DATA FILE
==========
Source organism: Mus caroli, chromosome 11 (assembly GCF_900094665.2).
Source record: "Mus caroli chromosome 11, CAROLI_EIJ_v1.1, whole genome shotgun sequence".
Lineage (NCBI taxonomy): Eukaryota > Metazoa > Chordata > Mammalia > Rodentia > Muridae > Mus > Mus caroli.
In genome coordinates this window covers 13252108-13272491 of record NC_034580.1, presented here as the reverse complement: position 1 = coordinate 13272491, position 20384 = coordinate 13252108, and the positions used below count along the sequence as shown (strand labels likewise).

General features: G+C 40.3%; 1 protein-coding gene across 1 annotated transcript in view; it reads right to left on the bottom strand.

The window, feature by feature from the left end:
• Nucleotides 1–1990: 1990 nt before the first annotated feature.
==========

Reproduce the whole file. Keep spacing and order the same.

Source organism: Mus caroli, chromosome 11 (assembly GCF_900094665.2).
Source record: "Mus caroli chromosome 11, CAROLI_EIJ_v1.1, whole genome shotgun sequence".
Lineage (NCBI taxonomy): Eukaryota > Metazoa > Chordata > Mammalia > Rodentia > Muridae > Mus > Mus caroli.
In genome coordinates this window covers 13252108-13272491 of record NC_034580.1, presented here as the reverse complement: position 1 = coordinate 13272491, position 20384 = coordinate 13252108, and the positions used below count along the sequence as shown (strand labels likewise).

General features: G+C 40.3%; 1 protein-coding gene across 1 annotated transcript in view; it reads right to left on the bottom strand.

The window, feature by feature from the left end:
• Nucleotides 1–1990: 1990 nt before the first annotated feature.